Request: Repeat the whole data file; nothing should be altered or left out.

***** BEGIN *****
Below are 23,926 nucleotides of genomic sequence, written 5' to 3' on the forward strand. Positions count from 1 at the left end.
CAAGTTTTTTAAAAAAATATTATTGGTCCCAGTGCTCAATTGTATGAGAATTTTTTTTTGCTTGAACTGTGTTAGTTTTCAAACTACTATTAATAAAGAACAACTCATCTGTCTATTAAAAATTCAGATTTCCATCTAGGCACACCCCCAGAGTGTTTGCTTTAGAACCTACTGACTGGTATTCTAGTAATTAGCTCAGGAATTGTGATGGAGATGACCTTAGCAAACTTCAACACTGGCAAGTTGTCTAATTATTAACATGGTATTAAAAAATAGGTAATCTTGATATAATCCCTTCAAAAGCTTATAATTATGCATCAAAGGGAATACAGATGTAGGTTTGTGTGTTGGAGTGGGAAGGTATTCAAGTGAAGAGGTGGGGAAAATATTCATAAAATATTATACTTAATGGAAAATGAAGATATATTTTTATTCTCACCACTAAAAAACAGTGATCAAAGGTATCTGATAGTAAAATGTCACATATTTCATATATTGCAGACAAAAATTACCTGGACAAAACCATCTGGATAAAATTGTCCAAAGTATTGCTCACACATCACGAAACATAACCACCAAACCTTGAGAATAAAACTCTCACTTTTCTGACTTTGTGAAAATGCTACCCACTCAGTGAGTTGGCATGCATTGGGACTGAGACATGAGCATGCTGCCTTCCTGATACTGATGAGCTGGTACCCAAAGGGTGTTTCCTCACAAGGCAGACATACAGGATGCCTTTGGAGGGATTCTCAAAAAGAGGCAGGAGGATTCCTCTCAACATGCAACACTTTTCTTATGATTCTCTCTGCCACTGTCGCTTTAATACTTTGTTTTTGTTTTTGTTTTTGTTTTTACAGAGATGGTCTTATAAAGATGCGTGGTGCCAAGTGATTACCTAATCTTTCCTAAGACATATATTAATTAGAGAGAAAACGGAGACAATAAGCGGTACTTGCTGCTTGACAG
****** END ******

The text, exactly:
Below are 23,926 nucleotides of genomic sequence, written 5' to 3' on the forward strand. Positions count from 1 at the left end.
CAAGTTTTTTAAAAAAATATTATTGGTCCCAGTGCTCAATTGTATGAGAATTTTTTTTTGCTTGAACTGTGTTAGTTTTCAAACTACTATTAATAAAGAACAACTCATCTGTCTATTAAAAATTCAGATTTCCATCTAGGCACACCCCCAGAGTGTTTGCTTTAGAACCTACTGACTGGTATTCTAGTAATTAGCTCAGGAATTGTGATGGAGATGACCTTAGCAAACTTCAACACTGGCAAGTTGTCTAATTATTAACATGGTATTAAAAAATAGGTAATCTTGATATAATCCCTTCAAAAGCTTATAATTATGCATCAAAGGGAATACAGATGTAGGTTTGTGTGTTGGAGTGGGAAGGTATTCAAGTGAAGAGGTGGGGAAAATATTCATAAAATATTATACTTAATGGAAAATGAAGATATATTTTTATTCTCACCACTAAAAAACAGTGATCAAAGGTATCTGATAGTAAAATGTCACATATTTCATATATTGCAGACAAAAATTACCTGGACAAAACCATCTGGATAAAATTGTCCAAAGTATTGCTCACACATCACGAAACATAACCACCAAACCTTGAGAATAAAACTCTCACTTTTCTGACTTTGTGAAAATGCTACCCACTCAGTGAGTTGGCATGCATTGGGACTGAGACATGAGCATGCTGCCTTCCTGATACTGATGAGCTGGTACCCAAAGGGTGTTTCCTCACAAGGCAGACATACAGGATGCCTTTGGAGGGATTCTCAAAAAGAGGCAGGAGGATTCCTCTCAACATGCAACACTTTTCTTATGATTCTCTCTGCCACTGTCGCTTTAATACTTTGTTTTTGTTTTTGTTTTTGTTTTTACAGAGATGGTCTTATAAAGATGCGTGGTGCCAAGTGATTACCTAATCTTTCCTAAGACATATATTAATTAGAGAGAAAACGGAGACAATAAGCGGTACTTGCTGCTTGACAG